How LA Businesses Are Reinventing Themselves To Stay Alive
While most of their in-person customers stay away, small businesses in Los Angeles are coming up with creative measures to stay afloat.
Some restaurants have used their connections with suppliers to turn themselves into de facto markets, selling groceries but the L.A. County Department of Public Health isn't so hot on the practice.
Others have instituted elaborate protocols for customers who are picking up food. At Guerrilla Tacos in downtown L.A., you text the staff when you've arrived. At the restaurant's entrance, you stand behind a line on the ground until an employee brings your food to a table set up in the vestibule. Only when the staffer is back inside can you cross the line to get your items.
Guerrilla Tacos has also started to offer large, pre-made meals that include 10 pounds of meat, 30 eggs and a roll of toilet paper.
"Basically we had a catering menu all ready to roll, so we kind of slid into offering that," chef and owner Wes Avila says.
Others like Poppy + Rose, a modern comfort food spot in DTLA, are selling meal kits so that fans of its fried chicken and waffles can make these items at home.
"We're kind of listening to what everybody else is saying and just filling the need in the community," co-owner Kwini Reed says.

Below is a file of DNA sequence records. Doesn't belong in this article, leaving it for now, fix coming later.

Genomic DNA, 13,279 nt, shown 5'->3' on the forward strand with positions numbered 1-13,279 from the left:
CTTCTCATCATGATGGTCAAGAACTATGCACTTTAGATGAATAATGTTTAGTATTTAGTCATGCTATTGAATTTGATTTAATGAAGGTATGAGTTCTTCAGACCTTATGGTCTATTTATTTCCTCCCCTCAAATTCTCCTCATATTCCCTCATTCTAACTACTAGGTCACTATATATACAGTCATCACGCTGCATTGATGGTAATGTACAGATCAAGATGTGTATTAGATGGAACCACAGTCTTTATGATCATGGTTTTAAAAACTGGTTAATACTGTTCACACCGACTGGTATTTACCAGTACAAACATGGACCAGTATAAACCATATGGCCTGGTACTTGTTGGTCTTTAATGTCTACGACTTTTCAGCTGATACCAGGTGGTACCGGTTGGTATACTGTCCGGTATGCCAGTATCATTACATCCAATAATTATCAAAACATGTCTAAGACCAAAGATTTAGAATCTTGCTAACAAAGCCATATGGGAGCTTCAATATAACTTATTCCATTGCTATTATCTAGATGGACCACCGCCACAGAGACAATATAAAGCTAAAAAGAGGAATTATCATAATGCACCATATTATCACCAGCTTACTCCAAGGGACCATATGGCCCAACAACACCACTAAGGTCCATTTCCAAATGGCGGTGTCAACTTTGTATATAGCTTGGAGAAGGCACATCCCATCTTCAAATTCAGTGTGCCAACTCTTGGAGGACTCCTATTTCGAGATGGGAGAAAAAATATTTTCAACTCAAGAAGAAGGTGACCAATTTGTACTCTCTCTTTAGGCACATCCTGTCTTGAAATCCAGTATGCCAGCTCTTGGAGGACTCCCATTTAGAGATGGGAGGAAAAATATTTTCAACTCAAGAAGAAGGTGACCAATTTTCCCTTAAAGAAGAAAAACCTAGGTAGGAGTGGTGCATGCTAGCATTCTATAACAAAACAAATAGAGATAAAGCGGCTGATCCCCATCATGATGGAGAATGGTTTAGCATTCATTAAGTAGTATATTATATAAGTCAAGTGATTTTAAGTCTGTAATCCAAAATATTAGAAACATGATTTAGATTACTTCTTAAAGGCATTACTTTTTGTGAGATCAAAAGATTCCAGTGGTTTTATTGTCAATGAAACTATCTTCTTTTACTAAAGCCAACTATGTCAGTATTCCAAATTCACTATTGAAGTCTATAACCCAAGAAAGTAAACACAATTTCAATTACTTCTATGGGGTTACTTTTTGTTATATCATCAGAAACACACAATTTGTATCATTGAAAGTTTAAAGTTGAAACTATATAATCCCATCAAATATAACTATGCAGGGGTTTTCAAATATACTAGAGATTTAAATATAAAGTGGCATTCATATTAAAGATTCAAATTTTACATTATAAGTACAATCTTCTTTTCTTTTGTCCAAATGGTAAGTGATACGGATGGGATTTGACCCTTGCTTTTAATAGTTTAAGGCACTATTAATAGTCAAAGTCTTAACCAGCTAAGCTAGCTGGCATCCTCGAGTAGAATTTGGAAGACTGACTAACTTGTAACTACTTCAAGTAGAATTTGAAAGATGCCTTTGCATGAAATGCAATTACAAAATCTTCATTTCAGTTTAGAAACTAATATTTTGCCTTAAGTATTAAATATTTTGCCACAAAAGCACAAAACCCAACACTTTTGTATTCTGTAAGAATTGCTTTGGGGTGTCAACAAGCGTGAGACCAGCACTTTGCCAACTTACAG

Yoga and dance studios have also employed creative measures to stay open.
ABCs of Dance in West Hollywood has taken its classes to Zoom so children can still learn ballet at home.
"When we announced that we were going to close for in-person classes, we got so many responses from families that were thankful," co-owner Amanda Albin says. "We were offering a little bit of normal."
Remote classes and takeout food are clever stopgap measures but they aren't long-term solutions. Small businesses still have rent to pay and most are, at best, breaking even with their new approaches. If "stay at home" orders continue for weeks or even months, many businesses may not be able to bounce back.
If there's any silver lining to the coronavirus quarantine, Avila thinks it might at least slow down the rapacious pace of development -- and gentrification -- that has overtaken many L.A. neighborhoods. After all, landlords will have little to bargain with if they evict a tenant.
"If landlords are saying I can get a Starbucks in here quick, it's like, be my guest," Avila says. "Nobody's trying to move in when there's no money. There's not even people to come and eat."
Cruise off the highway and hit locally-known spots for some tasty bites.
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